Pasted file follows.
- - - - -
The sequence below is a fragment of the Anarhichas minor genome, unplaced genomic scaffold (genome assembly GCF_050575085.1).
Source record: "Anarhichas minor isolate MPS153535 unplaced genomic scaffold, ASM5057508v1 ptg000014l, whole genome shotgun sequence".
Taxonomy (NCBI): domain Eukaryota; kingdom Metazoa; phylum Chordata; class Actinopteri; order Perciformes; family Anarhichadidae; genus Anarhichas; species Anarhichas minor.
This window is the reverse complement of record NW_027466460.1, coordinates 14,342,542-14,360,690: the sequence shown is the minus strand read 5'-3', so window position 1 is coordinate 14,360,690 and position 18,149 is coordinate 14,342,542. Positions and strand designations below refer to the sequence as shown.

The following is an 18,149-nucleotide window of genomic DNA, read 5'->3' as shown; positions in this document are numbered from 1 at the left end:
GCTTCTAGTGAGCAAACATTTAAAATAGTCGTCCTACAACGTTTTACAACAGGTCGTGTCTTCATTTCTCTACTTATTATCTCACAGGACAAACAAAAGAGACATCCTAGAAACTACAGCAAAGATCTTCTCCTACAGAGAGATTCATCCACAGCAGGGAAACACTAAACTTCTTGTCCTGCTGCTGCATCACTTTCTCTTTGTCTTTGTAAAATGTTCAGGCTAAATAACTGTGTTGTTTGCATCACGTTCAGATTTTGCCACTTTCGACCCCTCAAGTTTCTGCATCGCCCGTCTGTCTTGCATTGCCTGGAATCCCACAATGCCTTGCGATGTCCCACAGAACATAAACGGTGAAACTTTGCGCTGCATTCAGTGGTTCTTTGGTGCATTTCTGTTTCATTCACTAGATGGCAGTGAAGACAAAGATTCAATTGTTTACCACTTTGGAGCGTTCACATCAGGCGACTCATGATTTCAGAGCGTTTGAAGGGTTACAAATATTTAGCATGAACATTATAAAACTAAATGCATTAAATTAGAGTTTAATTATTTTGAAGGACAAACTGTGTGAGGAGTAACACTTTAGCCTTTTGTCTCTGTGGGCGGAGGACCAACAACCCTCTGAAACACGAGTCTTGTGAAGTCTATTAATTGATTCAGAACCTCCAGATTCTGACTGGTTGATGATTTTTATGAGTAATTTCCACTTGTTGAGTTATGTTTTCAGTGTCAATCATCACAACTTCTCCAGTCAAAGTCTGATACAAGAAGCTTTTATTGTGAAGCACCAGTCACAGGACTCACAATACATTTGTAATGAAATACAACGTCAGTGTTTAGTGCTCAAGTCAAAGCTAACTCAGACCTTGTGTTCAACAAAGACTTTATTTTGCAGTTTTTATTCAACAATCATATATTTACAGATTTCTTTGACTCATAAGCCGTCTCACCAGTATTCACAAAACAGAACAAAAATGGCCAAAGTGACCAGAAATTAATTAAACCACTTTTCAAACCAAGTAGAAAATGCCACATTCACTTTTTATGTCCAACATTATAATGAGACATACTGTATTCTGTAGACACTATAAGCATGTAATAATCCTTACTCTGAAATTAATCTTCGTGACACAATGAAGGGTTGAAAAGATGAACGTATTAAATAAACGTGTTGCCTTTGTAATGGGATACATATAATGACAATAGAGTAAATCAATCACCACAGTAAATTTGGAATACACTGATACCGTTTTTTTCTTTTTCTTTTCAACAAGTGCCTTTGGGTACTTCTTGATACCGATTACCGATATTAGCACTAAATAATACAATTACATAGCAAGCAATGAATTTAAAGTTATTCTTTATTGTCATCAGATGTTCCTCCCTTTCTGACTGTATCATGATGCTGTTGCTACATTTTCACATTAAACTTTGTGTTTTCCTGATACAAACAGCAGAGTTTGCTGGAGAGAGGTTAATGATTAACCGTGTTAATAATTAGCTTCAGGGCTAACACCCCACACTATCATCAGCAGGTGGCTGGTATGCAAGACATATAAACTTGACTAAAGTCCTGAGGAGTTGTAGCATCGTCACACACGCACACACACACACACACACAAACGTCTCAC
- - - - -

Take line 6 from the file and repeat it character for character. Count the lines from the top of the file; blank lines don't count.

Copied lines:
GCTTCTAGTGAGCAAACATTTAAAATAGTCGTCCTACAACGTTTTACAACAGGTCGTGTCTTCATTTCTCTACTTATTATCTCACAGGACAAACAAAAGAGACATCCTAGAAACTACAGCAAAGATCTTCTCCTACAGAGAGATTCATCCACAGCAGGGAAACACTAAACTTCTTGTCCTGCTGCTGCATCACTTTCTCTTTGTCTTTGTAAAATGTTCAGGCTAAATAACTGTGTTGTTTGCATCACGTTCAGATTTTGCCACTTTCGACCCCTCAAGTTTCTGCATCGCCCGTCTGTCTTGCATTGCCTGGAATCCCACAATGCCTTGCGATGTCCCACAGAACATAAACGGTGAAACTTTGCGCTGCATTCAGTGGTTCTTTGGTGCATTTCTGTTTCATTCACTAGATGGCAGTGAAGACAAAGATTCAATTGTTTACCACTTTGGAGCGTTCACATCAGGCGACTCATGATTTCAGAGCGTTTGAAGGGTTACAAATATTTAGCATGAACATTATAAAACTAAATGCATTAAATTAGAGTTTAATTATTTTGAAGGACAAACTGTGTGAGGAGTAACACTTTAGCCTTTTGTCTCTGTGGGCGGAGGACCAACAACCCTCTGAAACACGAGTCTTGTGAAGTCTATTAATTGATTCAGAACCTCCAGATTCTGACTGGTTGATGATTTTTATGAGTAATTTCCACTTGTTGAGTTATGTTTTCAGTGTCAATCATCACAACTTCTCCAGTCAAAGTCTGATACAAGAAGCTTTTATTGTGAAGCACCAGTCACAGGACTCACAATACATTTGTAATGAAATACAACGTCAGTGTTTAGTGCTCAAGTCAAAGCTAACTCAGACCTTGTGTTCAACAAAGACTTTATTTTGCAGTTTTTATTCAACAATCATATATTTACAGATTTCTTTGACTCATAAGCCGTCTCACCAGTATTCACAAAACAGAACAAAAATGGCCAAAGTGACCAGAAATTAATTAAACCACTTTTCAAACCAAGTAGAAAATGCCACATTCACTTTTTATGTCCAACATTATAATGAGACATACTGTATTCTGTAGACACTATAAGCATGTAATAATCCTTACTCTGAAATTAATCTTCGTGACACAATGAAGGGTTGAAAAGATGAACGTATTAAATAAACGTGTTGCCTTTGTAATGGGATACATATAATGACAATAGAGTAAATCAATCACCACAGTAAATTTGGAATACACTGATACCGTTTTTTTCTTTTTCTTTTCAACAAGTGCCTTTGGGTACTTCTTGATACCGATTACCGATATTAGCACTAAATAATACAATTACATAGCAAGCAATGAATTTAAAGTTATTCTTTATTGTCATCAGATGTTCCTCCCTTTCTGACTGTATCATGATGCTGTTGCTACATTTTCACATTAAACTTTGTGTTTTCCTGATACAAACAGCAGAGTTTGCTGGAGAGAGGTTAATGATTAACCGTGTTAATAATTAGCTTCAGGGCTAACACCCCACACTATCATCAGCAGGTGGCTGGTATGCAAGACATATAAACTTGACTAAAGTCCTGAGGAGTTGTAGCATCGTCACACACGCACACACACACACACACACAAACGTCTCAC